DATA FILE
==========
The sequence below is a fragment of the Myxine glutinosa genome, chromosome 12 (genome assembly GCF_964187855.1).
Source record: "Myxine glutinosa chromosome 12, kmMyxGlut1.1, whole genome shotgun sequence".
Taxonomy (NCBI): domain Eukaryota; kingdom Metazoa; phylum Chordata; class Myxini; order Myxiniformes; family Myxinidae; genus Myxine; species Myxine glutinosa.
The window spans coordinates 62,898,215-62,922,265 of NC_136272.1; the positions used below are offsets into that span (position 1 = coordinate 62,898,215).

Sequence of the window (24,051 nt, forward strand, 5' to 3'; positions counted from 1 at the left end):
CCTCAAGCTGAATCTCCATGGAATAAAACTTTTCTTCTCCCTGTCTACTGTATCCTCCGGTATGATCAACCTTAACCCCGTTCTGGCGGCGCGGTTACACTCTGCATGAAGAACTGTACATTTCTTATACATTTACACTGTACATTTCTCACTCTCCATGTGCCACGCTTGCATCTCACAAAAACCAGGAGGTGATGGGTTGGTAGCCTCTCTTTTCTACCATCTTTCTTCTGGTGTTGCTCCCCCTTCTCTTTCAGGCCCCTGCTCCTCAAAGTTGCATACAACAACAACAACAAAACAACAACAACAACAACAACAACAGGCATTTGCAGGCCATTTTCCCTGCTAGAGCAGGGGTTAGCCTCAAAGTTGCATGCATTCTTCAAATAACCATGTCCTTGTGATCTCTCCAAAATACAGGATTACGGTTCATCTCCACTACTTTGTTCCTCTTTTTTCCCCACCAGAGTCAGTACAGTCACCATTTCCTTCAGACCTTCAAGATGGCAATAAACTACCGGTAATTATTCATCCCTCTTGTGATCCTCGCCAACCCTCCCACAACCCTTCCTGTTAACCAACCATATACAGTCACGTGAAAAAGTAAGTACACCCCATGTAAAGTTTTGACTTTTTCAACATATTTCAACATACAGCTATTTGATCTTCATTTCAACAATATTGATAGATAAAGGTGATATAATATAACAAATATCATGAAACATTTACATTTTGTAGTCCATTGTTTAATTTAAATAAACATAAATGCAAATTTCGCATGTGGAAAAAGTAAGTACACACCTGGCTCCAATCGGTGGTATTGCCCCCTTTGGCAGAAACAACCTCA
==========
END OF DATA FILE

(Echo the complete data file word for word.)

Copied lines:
The sequence below is a fragment of the Myxine glutinosa genome, chromosome 12 (genome assembly GCF_964187855.1).
Source record: "Myxine glutinosa chromosome 12, kmMyxGlut1.1, whole genome shotgun sequence".
Taxonomy (NCBI): domain Eukaryota; kingdom Metazoa; phylum Chordata; class Myxini; order Myxiniformes; family Myxinidae; genus Myxine; species Myxine glutinosa.
The window spans coordinates 62,898,215-62,922,265 of NC_136272.1; the positions used below are offsets into that span (position 1 = coordinate 62,898,215).

Sequence of the window (24,051 nt, forward strand, 5' to 3'; positions counted from 1 at the left end):
CCTCAAGCTGAATCTCCATGGAATAAAACTTTTCTTCTCCCTGTCTACTGTATCCTCCGGTATGATCAACCTTAACCCCGTTCTGGCGGCGCGGTTACACTCTGCATGAAGAACTGTACATTTCTTATACATTTACACTGTACATTTCTCACTCTCCATGTGCCACGCTTGCATCTCACAAAAACCAGGAGGTGATGGGTTGGTAGCCTCTCTTTTCTACCATCTTTCTTCTGGTGTTGCTCCCCCTTCTCTTTCAGGCCCCTGCTCCTCAAAGTTGCATACAACAACAACAACAAAACAACAACAACAACAACAACAACAGGCATTTGCAGGCCATTTTCCCTGCTAGAGCAGGGGTTAGCCTCAAAGTTGCATGCATTCTTCAAATAACCATGTCCTTGTGATCTCTCCAAAATACAGGATTACGGTTCATCTCCACTACTTTGTTCCTCTTTTTTCCCCACCAGAGTCAGTACAGTCACCATTTCCTTCAGACCTTCAAGATGGCAATAAACTACCGGTAATTATTCATCCCTCTTGTGATCCTCGCCAACCCTCCCACAACCCTTCCTGTTAACCAACCATATACAGTCACGTGAAAAAGTAAGTACACCCCATGTAAAGTTTTGACTTTTTCAACATATTTCAACATACAGCTATTTGATCTTCATTTCAACAATATTGATAGATAAAGGTGATATAATATAACAAATATCATGAAACATTTACATTTTGTAGTCCATTGTTTAATTTAAATAAACATAAATGCAAATTTCGCATGTGGAAAAAGTAAGTACACACCTGGCTCCAATCGGTGGTATTGCCCCCTTTGGCAGAAACAACCTCA